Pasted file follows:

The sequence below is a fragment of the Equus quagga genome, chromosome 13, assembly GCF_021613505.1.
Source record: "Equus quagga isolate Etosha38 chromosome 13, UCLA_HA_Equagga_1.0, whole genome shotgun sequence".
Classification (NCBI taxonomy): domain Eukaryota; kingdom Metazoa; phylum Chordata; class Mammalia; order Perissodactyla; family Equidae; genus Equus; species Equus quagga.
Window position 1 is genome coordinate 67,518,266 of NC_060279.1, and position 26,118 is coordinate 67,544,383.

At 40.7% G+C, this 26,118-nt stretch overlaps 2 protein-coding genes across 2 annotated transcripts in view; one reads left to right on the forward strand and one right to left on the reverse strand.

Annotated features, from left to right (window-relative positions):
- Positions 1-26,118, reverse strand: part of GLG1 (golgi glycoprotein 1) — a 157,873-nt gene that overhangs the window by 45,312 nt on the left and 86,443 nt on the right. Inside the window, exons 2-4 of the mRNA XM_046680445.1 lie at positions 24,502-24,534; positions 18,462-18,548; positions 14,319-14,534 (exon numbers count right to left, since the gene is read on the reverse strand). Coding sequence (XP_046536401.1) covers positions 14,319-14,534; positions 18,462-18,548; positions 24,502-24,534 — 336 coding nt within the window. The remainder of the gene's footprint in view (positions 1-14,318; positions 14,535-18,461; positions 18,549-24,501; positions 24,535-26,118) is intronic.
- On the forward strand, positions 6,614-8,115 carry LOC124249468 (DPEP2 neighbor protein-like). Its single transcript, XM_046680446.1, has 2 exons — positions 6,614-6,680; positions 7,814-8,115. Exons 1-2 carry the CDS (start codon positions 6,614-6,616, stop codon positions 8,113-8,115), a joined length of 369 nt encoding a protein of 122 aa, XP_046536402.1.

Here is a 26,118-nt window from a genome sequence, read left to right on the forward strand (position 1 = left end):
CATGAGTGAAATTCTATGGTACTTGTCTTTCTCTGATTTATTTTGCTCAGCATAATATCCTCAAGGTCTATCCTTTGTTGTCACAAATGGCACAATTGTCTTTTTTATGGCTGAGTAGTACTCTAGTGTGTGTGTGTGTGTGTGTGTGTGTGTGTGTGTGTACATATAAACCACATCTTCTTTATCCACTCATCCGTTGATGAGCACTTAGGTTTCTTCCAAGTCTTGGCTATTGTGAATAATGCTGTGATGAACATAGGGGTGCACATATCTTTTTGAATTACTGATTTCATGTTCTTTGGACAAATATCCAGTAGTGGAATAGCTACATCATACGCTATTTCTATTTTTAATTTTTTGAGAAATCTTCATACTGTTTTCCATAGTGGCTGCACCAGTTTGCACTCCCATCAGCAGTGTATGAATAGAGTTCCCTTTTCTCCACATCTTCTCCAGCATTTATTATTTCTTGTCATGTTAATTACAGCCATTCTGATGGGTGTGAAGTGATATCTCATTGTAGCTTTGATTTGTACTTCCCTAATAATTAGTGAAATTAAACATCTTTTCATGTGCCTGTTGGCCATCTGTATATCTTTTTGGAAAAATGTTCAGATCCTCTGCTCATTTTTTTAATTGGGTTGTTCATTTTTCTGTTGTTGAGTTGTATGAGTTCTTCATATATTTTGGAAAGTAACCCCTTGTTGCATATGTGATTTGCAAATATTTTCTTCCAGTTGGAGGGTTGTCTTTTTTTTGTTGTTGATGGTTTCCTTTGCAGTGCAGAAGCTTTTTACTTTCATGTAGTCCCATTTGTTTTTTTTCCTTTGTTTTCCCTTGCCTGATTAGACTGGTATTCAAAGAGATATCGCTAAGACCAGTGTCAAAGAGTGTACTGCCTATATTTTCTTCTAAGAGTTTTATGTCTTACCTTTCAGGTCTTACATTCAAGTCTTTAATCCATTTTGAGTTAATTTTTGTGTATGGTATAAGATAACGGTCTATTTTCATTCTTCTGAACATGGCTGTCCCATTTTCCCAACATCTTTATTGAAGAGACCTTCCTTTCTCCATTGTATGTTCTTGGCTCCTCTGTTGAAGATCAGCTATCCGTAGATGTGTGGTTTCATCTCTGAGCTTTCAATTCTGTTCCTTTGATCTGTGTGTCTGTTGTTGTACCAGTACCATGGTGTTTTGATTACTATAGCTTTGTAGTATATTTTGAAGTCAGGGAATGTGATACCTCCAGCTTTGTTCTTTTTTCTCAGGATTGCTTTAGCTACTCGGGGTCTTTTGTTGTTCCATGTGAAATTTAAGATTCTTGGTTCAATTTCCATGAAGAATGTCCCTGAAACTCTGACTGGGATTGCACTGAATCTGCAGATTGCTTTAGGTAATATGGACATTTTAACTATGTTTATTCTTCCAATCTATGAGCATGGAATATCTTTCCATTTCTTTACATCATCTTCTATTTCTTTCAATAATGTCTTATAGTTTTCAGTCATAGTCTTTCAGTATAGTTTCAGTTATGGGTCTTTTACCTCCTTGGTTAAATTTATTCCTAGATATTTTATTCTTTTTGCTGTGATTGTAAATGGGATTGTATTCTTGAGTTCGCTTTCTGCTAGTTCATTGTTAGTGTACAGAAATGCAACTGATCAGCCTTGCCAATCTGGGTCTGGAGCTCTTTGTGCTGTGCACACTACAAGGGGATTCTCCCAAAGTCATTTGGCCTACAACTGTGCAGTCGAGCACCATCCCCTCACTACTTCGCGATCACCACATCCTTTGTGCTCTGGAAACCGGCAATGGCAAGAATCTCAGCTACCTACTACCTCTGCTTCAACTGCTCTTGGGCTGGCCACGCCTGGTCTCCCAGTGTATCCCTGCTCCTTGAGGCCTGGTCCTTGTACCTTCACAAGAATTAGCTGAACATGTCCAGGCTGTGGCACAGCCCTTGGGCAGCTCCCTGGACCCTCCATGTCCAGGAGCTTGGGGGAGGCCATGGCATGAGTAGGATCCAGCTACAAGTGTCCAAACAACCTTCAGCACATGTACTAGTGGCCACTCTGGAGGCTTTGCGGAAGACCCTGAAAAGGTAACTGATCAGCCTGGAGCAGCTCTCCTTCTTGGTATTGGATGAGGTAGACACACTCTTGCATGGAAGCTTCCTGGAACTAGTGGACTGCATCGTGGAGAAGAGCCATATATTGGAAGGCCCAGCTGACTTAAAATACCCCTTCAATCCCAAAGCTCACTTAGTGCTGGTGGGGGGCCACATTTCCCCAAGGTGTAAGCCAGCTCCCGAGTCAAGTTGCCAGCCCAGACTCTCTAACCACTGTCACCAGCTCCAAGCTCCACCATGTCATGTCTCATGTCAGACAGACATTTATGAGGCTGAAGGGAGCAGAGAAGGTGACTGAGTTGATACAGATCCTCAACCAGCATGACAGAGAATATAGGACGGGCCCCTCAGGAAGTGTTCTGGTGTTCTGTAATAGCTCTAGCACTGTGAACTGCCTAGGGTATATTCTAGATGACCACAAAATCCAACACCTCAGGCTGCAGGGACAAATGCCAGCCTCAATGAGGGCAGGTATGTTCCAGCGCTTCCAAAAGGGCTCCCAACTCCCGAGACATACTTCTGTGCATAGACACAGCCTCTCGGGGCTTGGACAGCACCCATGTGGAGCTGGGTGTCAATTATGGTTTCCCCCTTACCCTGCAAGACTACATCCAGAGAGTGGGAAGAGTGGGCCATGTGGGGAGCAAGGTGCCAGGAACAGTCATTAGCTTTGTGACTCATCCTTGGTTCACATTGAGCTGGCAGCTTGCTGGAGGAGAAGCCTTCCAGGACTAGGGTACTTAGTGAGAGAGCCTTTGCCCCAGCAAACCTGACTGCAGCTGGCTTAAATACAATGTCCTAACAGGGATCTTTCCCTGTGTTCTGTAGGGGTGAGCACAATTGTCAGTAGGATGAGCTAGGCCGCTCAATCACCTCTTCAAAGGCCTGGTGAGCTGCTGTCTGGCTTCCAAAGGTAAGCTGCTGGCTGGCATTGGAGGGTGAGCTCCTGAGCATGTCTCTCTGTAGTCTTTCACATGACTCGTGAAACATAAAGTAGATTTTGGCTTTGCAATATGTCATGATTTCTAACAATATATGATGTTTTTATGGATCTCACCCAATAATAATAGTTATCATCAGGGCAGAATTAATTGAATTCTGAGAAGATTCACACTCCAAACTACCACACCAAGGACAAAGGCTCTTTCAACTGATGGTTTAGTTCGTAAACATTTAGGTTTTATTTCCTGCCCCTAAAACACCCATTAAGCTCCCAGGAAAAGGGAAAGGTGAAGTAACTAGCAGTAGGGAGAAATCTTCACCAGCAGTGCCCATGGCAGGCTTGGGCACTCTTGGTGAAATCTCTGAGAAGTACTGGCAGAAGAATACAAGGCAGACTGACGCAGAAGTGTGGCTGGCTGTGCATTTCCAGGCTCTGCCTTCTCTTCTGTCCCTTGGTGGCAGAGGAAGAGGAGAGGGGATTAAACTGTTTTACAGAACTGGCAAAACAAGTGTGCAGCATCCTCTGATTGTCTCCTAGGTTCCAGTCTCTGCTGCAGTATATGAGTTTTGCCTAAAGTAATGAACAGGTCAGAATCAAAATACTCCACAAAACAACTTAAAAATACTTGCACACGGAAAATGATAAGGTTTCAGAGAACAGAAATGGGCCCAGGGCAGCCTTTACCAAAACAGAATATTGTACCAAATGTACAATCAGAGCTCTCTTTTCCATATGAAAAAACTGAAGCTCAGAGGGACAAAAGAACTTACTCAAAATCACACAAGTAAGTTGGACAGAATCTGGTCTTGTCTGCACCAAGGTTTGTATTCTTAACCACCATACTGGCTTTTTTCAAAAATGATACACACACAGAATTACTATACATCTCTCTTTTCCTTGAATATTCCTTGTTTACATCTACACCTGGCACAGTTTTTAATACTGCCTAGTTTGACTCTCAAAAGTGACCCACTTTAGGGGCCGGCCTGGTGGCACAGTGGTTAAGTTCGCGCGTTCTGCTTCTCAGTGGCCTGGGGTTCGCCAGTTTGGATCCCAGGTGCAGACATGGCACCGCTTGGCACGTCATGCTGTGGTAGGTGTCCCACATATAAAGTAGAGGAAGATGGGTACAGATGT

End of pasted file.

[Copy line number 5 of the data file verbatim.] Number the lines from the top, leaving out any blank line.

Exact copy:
At 40.7% G+C, this 26,118-nt stretch overlaps 2 protein-coding genes across 2 annotated transcripts in view; one reads left to right on the forward strand and one right to left on the reverse strand.